And if that wasn’t enough – Pies Were Thrown. Or at least Pies Were Pushed Into Faces.
3) SECRET SUICIDE
You see the phrase in an increasing number of obituaries, “X died after a courageous battle with X.” Rare is the day when an obituary mentions a courageous battle with depression and other mental illness, an unparalleled form of human suffering. Suicide? Obituaries and news stories rarely mention suicide because they insist it will encourage more suicides (a massive denial of what causes people to take their own lives), but more likely because it’s still considered a shameful thing.
A week ago, a doctor in Fargo took his own life and the Fargo Forum newspaper reported the cause of death just that way and, apparently, took plenty of heat for doing so. Over the weekend, Matt Von Pinnon, the paper’s editor, explained why:
When I came to The Forum more than 17 years ago, we had a practice of not reporting on suicides unless it was done in public. If it was done in public, we couldn’t ignore it because people would know.
But society’s view on suicide is slowly starting to change. We are beginning to realize how many people are touched by it because it has happened in our families, to our friends, or to those we know.
Over the past week, I’ve heard from a few people concerned that because we reported it, more people might attempt suicide as a final solution to a temporary problem.
I feel just the opposite. I think, if anything, it has urged people here to reach out to friends or family members they see struggling. Dr. Blehm’s death shocked us into awareness and action.
A letter-writer disagreed:
What part of that story was beneficial to the public in any way? What duty did you feel to publish that? It was similar to the ugly stories I read on the newsstands at the supermarket each week, and that is something you should not be proud of. I think it was disrespectful and rude.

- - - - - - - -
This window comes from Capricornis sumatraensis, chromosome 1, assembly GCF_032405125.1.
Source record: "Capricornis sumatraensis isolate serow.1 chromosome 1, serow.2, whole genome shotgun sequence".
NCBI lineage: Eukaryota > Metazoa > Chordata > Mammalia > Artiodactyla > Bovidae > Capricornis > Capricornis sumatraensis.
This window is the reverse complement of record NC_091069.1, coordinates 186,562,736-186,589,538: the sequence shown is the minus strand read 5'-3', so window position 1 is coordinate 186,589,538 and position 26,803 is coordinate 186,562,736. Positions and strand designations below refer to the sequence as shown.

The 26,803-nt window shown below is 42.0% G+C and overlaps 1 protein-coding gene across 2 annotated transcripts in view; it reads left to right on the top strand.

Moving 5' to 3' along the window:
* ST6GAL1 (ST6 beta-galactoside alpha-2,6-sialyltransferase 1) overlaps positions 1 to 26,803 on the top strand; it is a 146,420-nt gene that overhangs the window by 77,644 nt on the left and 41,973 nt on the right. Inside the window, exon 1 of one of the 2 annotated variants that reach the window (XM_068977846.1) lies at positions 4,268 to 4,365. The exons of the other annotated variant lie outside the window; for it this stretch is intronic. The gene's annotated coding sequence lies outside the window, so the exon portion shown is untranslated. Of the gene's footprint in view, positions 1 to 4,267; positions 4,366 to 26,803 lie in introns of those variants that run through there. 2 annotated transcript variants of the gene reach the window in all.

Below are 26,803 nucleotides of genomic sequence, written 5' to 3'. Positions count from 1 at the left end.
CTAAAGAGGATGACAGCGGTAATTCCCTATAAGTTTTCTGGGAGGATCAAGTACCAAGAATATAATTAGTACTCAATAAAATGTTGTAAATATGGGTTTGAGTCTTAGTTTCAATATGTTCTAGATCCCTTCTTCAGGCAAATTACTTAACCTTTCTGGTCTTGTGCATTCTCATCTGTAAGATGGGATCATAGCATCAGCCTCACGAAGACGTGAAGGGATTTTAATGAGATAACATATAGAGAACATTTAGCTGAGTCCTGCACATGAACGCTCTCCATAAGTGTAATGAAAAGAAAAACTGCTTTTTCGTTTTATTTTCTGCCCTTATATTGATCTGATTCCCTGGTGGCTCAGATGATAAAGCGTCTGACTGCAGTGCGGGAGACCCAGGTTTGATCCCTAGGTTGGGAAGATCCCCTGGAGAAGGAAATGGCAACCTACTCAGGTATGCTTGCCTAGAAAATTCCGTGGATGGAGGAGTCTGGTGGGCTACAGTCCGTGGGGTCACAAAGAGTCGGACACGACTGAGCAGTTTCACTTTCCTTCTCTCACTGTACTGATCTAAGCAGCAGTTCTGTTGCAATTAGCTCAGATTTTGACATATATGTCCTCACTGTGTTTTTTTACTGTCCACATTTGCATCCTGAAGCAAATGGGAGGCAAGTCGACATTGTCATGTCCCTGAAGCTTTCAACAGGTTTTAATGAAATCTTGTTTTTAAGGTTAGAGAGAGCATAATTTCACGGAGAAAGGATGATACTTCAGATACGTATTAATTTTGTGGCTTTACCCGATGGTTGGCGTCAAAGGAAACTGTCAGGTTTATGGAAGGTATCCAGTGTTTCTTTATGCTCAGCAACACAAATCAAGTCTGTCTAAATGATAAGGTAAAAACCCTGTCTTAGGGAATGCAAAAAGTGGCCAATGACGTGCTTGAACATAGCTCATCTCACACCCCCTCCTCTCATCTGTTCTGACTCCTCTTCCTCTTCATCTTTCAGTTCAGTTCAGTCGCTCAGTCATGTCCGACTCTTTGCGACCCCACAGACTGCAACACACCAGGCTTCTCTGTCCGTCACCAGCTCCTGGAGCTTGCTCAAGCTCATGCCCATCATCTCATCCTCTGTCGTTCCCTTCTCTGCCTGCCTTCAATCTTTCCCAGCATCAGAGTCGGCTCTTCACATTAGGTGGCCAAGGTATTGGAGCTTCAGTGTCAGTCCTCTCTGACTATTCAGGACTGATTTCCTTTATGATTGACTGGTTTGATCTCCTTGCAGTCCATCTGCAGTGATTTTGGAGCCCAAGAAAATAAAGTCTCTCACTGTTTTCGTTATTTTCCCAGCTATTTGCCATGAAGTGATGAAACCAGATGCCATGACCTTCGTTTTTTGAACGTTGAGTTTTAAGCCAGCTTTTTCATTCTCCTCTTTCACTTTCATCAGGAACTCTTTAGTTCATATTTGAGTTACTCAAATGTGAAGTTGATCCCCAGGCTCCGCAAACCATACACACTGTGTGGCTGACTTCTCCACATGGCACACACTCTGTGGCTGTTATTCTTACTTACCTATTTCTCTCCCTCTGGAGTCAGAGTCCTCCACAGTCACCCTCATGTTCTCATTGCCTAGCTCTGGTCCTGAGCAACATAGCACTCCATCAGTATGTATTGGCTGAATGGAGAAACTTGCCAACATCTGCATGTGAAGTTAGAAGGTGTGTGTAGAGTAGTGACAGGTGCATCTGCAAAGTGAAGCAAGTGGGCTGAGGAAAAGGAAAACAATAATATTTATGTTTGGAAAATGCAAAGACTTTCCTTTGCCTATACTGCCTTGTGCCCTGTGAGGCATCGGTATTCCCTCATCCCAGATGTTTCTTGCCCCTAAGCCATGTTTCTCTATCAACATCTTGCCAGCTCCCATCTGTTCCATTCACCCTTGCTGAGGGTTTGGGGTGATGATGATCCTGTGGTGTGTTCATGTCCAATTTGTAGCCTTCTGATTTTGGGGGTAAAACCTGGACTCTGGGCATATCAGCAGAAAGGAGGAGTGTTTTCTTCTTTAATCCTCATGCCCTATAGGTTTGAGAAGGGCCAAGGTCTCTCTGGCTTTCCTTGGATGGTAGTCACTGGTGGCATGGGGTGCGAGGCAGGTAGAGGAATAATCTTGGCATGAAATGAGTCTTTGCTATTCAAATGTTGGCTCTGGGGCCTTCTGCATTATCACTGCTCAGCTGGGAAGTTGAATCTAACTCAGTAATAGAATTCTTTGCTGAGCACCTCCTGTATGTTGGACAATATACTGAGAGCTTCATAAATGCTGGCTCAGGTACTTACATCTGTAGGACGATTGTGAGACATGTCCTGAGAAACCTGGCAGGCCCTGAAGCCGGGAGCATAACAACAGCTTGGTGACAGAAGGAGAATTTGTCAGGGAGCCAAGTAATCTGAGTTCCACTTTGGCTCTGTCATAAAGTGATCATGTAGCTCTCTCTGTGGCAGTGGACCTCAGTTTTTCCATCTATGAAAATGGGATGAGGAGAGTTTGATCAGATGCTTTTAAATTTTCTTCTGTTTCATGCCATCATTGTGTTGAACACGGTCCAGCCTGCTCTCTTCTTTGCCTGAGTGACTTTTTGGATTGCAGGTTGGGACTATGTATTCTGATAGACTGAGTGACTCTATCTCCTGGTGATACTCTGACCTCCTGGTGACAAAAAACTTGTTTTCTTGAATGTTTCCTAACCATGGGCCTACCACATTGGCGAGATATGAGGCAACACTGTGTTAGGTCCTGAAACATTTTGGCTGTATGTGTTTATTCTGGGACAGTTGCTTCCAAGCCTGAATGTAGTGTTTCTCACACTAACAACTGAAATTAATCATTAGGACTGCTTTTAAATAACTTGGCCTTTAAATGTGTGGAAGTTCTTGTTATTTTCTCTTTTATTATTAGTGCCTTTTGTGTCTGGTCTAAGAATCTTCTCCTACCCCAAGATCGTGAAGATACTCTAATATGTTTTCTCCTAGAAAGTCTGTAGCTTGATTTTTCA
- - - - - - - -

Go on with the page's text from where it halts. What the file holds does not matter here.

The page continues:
It is so hard for a family to absorb such an unexpected death anyway, but to have it in print is even harder.
Yesterday in Saint Paul, a woman climbed to the top of the Robert Street bridge. Authorities say it wasn’t for recreation, but wouldn’t confirm she intended to take her own life.
Police removed one person on the ground who was telling her to jump. But there’s a woman named Sheila involved in the story who should get a little attention.
4) CHOCOLATE ECONOMY
Tay Zonday, ladies and gentlemen. Yes, that Tay Zonday.
5) YOUR BUTTERFLY MAJESTY
The Monarchs have reached their destination — at least the western U.S. monarchs have: Monterey, Calif.
Bonus: (h/t: Neatorama)
This is the time of year when employers typically hold open enrollment periods for employees to change their medical plans and other benefits. It is also open enrollment time for people covered by Medicare. Today’s Question: What factors affect your health-plan choices at open enrollment time?
As the Vikings prepare for another game with the Green Bay Packers Monday night, The Big Story Blog looks at Minnesota-Wisconsin cross-border issues. What makes Minnesota and Wisconsin different? How are we the same? What do we fight about, and why?
WHAT WE’RE DOING
Midmorning (9-11 a.m.) – First hour: Parents, teens, and the culture of sex.
Second hour: The ethics of the Penn State scandal.
Midday (11 a.m. – 1 p.m.) – First hour: Carleton College professor Roy Grow on President Obama’s 10-day trip to Asia.
Second hour: John Lithgow in conversation with Garrison Keillor.
Talk of the Nation (1-3 p.m.) – First hour: TBA
Second hour: TBA